A third stop, another crossing bell and children playing near the car. Another fast acceleration, crossing whistles and track noise. At the fourth stop the motorman throws several bundles of newspapers off the front platform and we can hear them hitting the ground. A couple of short blasts from the whistle, another fast acceleration and we’re off again. The CA&E was known for its fast acceleration and car 413 upheld that tradition on this trip. At the fifth stop a few more news bundles hit the platform, another whistle blast, a passing crossing bell, and we are headed for Aurora.
Track 14 – Chicago Transit Authority car 4452 heading east from DesPlaines Avenue via the Garfield Park “L” on Saturday, April 28, 1956. 15:08
The Garfield Park line of the Chicago Transit Authority was in full swing on April 28, 1956. Old car No. 4452 hummed through the area with many stops. The side door rattled open and closed as passengers entered or left the car. The peculiar sound of the deceleration of traction motors, which seems to be a trademark of “L” equipment, is noticeable here. At one place a nearby motorist voiced his protest to traffic with a tune on his auto horn. Next time fellow, take the “L”! Some small children in the car were awed by the recording equipment and you can hear them making sounds as they pointed at the revolving wheels. This recording is a trip on the “L”!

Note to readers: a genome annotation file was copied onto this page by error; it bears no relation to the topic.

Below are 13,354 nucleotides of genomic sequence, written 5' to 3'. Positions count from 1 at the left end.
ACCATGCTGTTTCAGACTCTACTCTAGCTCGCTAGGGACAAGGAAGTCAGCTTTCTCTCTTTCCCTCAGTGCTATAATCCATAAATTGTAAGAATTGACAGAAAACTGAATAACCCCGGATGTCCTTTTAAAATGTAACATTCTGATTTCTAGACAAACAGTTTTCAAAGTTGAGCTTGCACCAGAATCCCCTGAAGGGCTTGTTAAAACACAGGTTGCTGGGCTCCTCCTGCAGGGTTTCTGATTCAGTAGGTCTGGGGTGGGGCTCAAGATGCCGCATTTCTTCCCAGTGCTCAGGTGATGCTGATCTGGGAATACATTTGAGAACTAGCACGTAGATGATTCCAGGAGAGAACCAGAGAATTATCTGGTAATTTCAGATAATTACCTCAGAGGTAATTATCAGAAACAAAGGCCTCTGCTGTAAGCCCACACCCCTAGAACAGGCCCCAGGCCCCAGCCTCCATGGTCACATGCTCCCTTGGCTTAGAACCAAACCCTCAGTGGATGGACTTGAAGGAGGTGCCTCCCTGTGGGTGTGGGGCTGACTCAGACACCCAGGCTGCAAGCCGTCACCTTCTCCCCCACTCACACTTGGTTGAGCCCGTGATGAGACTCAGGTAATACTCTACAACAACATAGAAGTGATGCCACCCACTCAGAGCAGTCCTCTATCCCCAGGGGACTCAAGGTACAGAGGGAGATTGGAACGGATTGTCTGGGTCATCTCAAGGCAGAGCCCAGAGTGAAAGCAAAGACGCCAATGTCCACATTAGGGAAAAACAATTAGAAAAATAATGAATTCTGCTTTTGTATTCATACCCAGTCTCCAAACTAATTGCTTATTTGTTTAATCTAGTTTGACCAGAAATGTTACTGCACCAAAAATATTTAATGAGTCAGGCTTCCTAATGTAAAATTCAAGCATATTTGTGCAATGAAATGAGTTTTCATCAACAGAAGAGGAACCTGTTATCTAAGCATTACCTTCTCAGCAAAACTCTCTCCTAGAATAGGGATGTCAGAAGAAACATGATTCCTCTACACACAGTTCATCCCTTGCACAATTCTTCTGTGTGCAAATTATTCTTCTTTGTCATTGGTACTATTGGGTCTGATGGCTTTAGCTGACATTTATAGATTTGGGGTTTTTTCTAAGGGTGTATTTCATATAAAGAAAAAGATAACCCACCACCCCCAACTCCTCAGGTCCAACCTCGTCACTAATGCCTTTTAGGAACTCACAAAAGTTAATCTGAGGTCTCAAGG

Total time: 55:49